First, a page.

Kung fu star Jet Li becomes Singaporean citizen

Chinese kung fu superstar Jet Li publicly confirmed on Tuesday that he has become a Singaporean citizen, saying he wants his children to receive a bilingual education in the city-state.

Li — whose film accolades include Hollywood blockbusters “The Expendables” and “The Mummy: Tomb of the Dragon Emperor” — said his decision was also influenced by the absence of paparazzi in the strict island-republic.

“My children can have good bilingual education with social stability, and my children will not be harassed by journalists and reporters,” he said in Mandarin.

Li, who was in Singapore to attend a philanthropy conference, also expressed amusement at the massive public interest in his latest migration.

“This is funny because I have been holding a US passport and staying in the United States for 20 years, nobody said anything about it. Now I come to Singapore, everybody seems to be curious to know why I’m coming here,” he said.

The Beijing-born Li did not say whether he had renounced his US and Chinese nationalities, but Singapore law forbids citizens from holding dual passports.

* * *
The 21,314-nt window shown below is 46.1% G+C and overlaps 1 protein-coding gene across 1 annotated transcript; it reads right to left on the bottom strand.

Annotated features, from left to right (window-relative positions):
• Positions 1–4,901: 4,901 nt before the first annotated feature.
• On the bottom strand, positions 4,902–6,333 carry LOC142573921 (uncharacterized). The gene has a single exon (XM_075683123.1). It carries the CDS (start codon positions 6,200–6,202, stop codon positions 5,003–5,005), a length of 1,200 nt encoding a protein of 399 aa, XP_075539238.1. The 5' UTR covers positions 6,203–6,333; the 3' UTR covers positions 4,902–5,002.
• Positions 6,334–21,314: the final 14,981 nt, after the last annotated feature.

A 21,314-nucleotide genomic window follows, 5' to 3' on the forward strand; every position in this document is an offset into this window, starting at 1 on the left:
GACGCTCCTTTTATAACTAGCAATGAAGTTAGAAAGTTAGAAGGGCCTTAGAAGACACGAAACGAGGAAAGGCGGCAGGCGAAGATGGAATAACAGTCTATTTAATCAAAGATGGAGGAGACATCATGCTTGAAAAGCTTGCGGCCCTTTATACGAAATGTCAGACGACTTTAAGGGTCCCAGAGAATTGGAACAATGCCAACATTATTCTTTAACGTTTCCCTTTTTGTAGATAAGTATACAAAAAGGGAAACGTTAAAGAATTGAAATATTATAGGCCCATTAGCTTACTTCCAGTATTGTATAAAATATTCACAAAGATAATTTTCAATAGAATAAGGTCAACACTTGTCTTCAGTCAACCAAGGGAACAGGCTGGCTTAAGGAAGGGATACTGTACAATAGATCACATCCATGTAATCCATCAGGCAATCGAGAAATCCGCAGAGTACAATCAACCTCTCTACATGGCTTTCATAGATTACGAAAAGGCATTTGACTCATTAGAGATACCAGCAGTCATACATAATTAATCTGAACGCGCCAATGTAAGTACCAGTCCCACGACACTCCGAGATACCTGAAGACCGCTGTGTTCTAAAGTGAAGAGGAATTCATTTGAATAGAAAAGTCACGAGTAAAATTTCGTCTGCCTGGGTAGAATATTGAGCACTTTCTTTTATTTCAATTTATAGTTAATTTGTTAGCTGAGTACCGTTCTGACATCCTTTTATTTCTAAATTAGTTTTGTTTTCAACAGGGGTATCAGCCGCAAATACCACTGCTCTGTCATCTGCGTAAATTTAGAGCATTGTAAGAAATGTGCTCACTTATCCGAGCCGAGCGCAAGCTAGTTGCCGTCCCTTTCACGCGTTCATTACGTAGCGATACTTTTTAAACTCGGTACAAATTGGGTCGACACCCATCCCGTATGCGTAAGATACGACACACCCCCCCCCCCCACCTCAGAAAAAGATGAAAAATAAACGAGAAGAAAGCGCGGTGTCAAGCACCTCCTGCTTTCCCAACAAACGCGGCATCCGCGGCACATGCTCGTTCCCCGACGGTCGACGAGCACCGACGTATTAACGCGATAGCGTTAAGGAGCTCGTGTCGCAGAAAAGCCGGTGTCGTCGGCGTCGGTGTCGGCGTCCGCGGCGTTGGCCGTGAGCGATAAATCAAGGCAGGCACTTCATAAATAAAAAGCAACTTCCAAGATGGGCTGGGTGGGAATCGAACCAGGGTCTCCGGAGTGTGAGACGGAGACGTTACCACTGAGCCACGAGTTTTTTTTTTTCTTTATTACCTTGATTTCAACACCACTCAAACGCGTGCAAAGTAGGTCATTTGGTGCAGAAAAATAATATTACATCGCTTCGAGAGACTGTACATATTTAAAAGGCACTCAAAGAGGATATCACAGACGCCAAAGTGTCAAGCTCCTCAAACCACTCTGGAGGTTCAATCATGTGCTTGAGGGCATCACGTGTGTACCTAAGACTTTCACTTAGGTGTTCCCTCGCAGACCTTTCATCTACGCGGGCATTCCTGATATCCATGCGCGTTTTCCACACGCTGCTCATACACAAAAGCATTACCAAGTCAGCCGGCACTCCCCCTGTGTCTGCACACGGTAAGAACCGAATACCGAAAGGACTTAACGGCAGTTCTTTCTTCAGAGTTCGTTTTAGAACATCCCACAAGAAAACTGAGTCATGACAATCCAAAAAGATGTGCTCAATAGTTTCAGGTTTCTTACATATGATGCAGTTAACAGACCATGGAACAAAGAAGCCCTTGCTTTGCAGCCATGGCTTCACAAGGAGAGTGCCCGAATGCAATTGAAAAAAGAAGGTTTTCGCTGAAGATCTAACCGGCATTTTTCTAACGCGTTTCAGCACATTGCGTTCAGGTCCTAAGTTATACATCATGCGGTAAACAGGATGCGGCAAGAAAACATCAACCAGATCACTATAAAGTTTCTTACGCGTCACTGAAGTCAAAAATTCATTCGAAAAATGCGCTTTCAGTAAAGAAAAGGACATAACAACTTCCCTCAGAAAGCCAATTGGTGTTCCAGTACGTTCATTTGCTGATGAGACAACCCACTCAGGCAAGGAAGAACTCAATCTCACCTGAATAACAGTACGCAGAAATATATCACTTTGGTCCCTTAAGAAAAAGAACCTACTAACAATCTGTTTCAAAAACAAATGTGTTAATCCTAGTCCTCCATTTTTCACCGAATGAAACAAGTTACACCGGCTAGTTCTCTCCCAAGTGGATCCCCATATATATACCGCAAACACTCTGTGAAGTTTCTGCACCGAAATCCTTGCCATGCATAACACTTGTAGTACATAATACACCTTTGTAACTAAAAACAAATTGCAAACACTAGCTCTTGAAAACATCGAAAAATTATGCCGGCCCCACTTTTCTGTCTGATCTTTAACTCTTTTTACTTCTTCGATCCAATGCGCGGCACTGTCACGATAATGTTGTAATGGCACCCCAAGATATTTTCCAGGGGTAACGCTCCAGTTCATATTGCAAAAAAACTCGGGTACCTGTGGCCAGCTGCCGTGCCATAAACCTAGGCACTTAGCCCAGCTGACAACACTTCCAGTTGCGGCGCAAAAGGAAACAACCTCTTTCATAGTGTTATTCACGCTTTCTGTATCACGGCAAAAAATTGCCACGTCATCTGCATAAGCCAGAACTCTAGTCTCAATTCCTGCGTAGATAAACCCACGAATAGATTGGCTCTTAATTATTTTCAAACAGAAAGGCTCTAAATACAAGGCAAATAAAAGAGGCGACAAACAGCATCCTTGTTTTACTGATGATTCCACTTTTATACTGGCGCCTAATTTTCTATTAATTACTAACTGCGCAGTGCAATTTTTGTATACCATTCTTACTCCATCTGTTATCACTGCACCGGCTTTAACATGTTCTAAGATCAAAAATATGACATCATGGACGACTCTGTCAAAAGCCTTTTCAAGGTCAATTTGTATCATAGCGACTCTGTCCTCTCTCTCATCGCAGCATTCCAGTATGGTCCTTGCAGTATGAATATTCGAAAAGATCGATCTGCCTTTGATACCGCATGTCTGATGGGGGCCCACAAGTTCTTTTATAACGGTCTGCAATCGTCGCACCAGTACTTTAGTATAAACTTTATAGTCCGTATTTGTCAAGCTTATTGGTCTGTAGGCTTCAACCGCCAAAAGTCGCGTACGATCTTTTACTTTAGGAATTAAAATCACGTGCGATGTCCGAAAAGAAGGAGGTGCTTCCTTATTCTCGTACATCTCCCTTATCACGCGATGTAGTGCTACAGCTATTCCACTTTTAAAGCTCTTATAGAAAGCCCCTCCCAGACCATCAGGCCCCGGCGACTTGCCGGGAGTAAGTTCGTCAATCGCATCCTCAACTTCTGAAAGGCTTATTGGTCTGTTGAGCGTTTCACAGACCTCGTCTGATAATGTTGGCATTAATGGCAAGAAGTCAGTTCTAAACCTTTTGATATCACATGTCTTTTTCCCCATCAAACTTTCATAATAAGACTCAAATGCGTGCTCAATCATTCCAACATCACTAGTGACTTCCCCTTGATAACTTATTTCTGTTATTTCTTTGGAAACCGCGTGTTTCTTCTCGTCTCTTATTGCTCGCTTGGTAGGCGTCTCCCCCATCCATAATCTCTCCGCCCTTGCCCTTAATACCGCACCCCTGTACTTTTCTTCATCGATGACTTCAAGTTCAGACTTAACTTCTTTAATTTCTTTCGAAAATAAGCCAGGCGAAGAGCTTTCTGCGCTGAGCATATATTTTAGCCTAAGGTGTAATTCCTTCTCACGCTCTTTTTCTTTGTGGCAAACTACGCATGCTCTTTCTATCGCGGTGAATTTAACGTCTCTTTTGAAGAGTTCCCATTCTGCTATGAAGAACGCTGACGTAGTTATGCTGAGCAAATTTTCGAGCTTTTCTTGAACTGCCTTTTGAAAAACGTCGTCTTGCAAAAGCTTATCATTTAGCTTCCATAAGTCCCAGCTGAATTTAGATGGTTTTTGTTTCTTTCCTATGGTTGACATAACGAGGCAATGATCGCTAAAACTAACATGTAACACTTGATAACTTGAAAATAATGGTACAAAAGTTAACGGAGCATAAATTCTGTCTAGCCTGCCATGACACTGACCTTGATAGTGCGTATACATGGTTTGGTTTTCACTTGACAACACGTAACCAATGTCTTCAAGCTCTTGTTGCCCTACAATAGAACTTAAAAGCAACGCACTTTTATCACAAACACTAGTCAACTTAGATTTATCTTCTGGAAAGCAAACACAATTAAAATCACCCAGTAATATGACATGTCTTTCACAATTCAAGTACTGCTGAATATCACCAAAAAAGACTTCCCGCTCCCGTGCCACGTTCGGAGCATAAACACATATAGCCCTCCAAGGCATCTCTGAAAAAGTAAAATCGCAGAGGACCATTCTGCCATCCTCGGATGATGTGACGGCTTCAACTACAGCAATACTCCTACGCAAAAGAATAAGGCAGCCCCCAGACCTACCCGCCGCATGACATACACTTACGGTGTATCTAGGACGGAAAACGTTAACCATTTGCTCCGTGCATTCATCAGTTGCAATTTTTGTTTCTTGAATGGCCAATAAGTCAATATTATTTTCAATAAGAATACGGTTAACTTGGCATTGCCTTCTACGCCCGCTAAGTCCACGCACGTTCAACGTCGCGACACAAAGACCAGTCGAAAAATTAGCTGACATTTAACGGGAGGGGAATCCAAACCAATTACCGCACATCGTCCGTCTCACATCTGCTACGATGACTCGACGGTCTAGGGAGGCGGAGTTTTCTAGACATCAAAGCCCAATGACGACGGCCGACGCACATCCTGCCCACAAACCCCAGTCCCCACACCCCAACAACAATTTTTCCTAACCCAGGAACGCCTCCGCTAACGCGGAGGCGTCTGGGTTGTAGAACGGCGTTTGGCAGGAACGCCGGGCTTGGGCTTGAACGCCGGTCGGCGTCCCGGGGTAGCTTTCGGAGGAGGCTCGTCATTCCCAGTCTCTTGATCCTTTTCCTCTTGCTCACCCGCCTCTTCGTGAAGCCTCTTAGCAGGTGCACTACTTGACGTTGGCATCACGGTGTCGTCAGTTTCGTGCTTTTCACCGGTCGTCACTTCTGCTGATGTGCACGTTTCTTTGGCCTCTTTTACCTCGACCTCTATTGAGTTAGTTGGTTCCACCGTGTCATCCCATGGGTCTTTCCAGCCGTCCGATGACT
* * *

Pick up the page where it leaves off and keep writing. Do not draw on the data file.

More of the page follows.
He said he decided to settle down in Singapore because of its security and education system, which places equal emphasis on the teaching of the English and Mandarin to its Chinese students.

Singapore’s other attractions for celebrities and other wealthy individuals from around the world include its reputation as one of Asia’s safest cities and its low tax regime.

Rumours of the film star settling down in Singapore and buying a Sg$20 million ($14 million) house in an upscale district surfaced in June 2009.

He follows in the footsteps of leading Chinese actress Gong Li, who shot to fame with her roles in “Farewell My Concubine” and later “Memoirs of a Geisha.”

Gong Li, who is not related to Jet Li, became a Singapore citizen in 2008.

In December 2004, Jet Li and his family had a brush with death as they were in a Maldives hotel which was flooded during the tsunami that swept across the Indian Ocean.

Following that incident, he turned to philanthropy and started a charity called One Foundation, which aims to help victims of natural disasters.